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MOORE: Widen the scope of your coronavirus vaccine arguments

While most coronavirus vaccine fears are unfounded, respectfully responding with facts will encourage acceptance of the vaccine

<p>The coronavirus vaccine is safe.</p>

The coronavirus vaccine is safe.

The coronavirus vaccine rollout has begun nationwide, with one percent of the total United States population fully vaccinated.  Uneasiness regarding the vaccine’s safety is unfounded. However, in order to encourage increased acceptance of the vaccine, we must respond to the many nuanced concerns by respectfully sharing facts. 

Foremost, I aim to counter a popular myth. This vaccine was able to be produced so quickly for several reasons — none of which jeopardize its safety. While most vaccines suffer from a lack of funding, the coronavirus vaccine did not. Massive funding provided by the U.S. government prevented financial stallings. In addition, academics and scientists prioritized their work on the vaccine. Hospitals and labs sped up the paperwork process — filing daily rather than waiting weeks to process the paperwork in batches. Scientists at the U.S. Food and Drug Administration worked seven days a week in order to hasten decision-making. The speed of the vaccine’s production does not risk the health of Americans.  

There are many other protections in place. For one, the vaccine process was extensively scrutinized. Data and Safety Monitoring Boards monitored the clinical trials, and the FDA submitted data to independent advisory committees who agreed that the vaccine was safe and effective. To address some additional worries — there is no evidence the vaccine will make recipients ill, an ingredients list is available for those with allergic reaction concerns and some coronavirus vaccines are even expected to be vegetarian or vegan-friendly. As additional people begin to receive the vaccine, the U.S. vaccine safety system will ensure continued American health. The coronavirus vaccine is safe.

The Centers for Disease Control and Prevention shared a plan for distributing the vaccine that most states will likely follow. Frontline medical workers and nursing home residents have been some of the first to receive the vaccine. Those in the general public — not a part of any priority group — probably shouldn’t expect a vaccine until May or June. Consequently, there is still a considerable wait before many of us will have to make a decision to accept the vaccine. But if one is available to you, remember the extensive production processes that were undertaken to ensure your safety.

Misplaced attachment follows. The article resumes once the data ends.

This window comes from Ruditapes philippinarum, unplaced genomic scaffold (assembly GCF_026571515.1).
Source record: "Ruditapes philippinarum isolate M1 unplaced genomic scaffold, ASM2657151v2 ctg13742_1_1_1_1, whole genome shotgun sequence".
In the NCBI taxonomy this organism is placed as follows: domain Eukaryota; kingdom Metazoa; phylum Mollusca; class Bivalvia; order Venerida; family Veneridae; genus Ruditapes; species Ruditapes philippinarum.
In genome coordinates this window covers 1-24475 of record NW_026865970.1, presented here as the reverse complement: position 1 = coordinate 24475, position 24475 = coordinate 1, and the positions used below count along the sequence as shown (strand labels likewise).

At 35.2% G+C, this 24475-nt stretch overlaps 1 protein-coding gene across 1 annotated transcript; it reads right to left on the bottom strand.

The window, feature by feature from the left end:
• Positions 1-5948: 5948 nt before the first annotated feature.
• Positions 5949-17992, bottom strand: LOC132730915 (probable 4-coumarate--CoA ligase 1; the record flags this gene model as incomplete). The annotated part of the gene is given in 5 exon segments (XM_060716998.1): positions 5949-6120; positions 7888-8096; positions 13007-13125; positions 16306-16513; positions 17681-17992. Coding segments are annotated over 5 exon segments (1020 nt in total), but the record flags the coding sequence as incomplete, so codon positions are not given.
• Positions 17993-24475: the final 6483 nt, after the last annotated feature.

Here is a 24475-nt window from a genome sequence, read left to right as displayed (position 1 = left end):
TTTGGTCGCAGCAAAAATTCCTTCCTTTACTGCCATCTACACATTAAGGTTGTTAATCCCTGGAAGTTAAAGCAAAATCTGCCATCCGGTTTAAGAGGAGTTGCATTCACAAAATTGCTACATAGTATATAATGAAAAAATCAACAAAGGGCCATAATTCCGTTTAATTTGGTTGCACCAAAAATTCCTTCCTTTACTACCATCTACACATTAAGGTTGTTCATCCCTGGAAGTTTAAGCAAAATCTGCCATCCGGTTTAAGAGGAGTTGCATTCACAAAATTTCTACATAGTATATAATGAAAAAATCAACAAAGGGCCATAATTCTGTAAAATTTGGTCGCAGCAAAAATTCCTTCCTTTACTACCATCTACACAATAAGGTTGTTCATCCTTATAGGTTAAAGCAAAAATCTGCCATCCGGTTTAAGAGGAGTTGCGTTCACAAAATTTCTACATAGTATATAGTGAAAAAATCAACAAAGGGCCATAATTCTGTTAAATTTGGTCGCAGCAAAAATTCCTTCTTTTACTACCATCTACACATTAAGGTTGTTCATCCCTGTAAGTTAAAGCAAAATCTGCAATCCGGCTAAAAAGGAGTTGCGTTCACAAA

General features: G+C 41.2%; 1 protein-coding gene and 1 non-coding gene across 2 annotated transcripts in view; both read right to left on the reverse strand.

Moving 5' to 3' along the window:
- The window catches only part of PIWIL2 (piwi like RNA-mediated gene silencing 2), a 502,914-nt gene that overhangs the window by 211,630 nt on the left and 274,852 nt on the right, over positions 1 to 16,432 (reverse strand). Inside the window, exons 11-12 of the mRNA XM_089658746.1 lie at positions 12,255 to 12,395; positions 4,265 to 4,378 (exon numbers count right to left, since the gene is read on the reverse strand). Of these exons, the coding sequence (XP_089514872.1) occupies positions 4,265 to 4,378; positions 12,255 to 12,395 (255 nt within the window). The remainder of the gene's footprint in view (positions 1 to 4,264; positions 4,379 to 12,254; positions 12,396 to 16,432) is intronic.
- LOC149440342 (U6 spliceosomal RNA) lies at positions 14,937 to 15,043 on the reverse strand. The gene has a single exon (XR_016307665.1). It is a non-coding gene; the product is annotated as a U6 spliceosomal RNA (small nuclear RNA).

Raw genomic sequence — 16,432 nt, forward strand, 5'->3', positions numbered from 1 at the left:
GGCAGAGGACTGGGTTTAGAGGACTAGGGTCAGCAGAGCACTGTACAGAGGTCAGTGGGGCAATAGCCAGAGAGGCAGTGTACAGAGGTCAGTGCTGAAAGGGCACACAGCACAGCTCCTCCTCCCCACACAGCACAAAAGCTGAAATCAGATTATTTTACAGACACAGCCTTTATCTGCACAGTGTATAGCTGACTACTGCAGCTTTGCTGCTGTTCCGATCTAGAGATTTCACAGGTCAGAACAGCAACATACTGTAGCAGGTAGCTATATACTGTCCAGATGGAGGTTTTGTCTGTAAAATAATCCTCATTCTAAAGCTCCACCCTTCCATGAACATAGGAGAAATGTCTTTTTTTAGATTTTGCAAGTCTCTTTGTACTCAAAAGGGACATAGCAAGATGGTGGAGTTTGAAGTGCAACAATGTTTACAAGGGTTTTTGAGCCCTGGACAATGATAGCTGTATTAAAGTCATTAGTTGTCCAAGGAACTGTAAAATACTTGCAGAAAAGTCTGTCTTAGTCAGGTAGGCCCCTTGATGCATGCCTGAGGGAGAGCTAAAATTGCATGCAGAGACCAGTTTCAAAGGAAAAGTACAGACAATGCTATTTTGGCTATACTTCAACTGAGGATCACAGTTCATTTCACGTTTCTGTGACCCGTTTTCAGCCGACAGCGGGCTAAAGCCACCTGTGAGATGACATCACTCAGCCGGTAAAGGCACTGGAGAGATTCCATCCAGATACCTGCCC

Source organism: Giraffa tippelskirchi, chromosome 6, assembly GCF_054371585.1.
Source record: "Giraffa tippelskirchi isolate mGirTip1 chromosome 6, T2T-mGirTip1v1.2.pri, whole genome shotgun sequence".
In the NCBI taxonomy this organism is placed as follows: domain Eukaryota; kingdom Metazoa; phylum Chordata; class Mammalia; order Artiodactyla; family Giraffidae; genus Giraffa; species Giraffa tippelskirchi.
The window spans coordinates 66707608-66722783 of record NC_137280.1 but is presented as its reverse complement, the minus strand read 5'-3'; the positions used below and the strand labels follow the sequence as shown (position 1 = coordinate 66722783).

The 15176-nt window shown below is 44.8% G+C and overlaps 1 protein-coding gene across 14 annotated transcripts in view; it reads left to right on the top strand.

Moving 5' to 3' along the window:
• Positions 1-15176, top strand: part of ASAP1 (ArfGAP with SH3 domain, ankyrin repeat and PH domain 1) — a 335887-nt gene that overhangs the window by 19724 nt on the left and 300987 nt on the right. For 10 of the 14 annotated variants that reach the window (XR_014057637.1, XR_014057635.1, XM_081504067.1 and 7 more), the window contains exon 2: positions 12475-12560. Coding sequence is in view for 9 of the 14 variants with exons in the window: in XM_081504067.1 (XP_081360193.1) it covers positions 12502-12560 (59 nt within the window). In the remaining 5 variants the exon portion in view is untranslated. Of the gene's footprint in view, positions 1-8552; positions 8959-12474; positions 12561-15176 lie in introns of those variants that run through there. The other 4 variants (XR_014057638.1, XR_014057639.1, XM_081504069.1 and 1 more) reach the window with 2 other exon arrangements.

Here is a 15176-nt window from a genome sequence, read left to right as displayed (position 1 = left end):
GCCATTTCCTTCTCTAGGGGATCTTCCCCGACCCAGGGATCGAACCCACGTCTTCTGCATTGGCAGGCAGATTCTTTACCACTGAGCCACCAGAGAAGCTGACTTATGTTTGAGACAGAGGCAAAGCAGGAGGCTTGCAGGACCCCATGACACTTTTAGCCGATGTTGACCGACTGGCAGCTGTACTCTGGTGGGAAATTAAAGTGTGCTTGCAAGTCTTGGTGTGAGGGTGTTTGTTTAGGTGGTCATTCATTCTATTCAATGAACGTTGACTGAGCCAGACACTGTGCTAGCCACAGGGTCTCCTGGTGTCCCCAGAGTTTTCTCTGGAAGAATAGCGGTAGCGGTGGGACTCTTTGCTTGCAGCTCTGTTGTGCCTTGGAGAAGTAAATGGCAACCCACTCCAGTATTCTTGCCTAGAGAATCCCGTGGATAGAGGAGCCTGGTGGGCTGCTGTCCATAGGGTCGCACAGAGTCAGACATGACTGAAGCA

Widespread public acceptance of the vaccine will be necessary for any return to normalcy. Indeed, many of the popularized fears are baseless. But enforcing mandatory vaccination would be inappropriate. In order to negate vaccine-related fears and increase voluntary vaccinations, we must respond to concerns by disseminating facts about the safety of the vaccine’s developmental process. 

That being said, historic medical mistreatment of certain populations may contribute to outstanding fears. Mistrust of the medical system by people who have been traditionally mistreated in medical situations is reasonable and must be respected. 

For example, although Black Americans were disproportionately affected by the coronavirus, only 42 percent of Black Americans report that they would accept a vaccine if it were available today. This statistic should be compared to the over 60 percent of white and Hispanic adults who say they would. There is a dense history of medical racism in the United States. Doctors experimented on enslaved Black people, sometimes even without anesthesia. Despite available treatment options, the Tuskegee Institute took advantage of poor Black men over the course of decades to study the effects of untreated syphilis. Further, studies show that medical trainees and residents perceive Black patients to be less susceptible to pain than white patients. Accordingly, Black patients have higher mortality rates than their white counterparts. Black Americans are abused by the medical system. 

As a second example, America has encouraged forced or coerced sterilization to limit supposed undesirable populations, including immigrants, people of color, poor people, unmarried mothers, the disabled and the mentally ill. In North Carolina, sterilization surgeries were forced onto those labeled sexually promiscuous or perceived to be unintelligent in the mid to late 1900s. As recent as 2010, California prisons authorized coerced sterilization of female inmates. Even last year, the U.S. Immigration and Customs Enforcement was accused of sterilizing immigrant detainees who did not understand what procedure they were undergoing. 

Time after time, American medical institutions have mistreated minority communities — do not dismiss anxieties from these communities about the safety of the vaccine. We cannot disregard their trauma. In response to those who express worries, we must provide factual information, like the FDA’s data on vaccine trials. Refer them to answers to frequently asked questions, highlighting that the vaccine is safe and necessary if we want to return to normal. However, for those from minority communities that express their justified concerns, our foremost responsibility is to acknowledge their lived experiences. We should listen and provide facts, but we must also step back and respect the decisions of those around us who have fears of our country's historically racist medical institutions.

Jessica Moore is an Opinion Columnist for The Cavalier Daily. She can be reached at

The opinions expressed in this column are not necessarily those of The Cavalier Daily. Columns represent the views of the authors alone.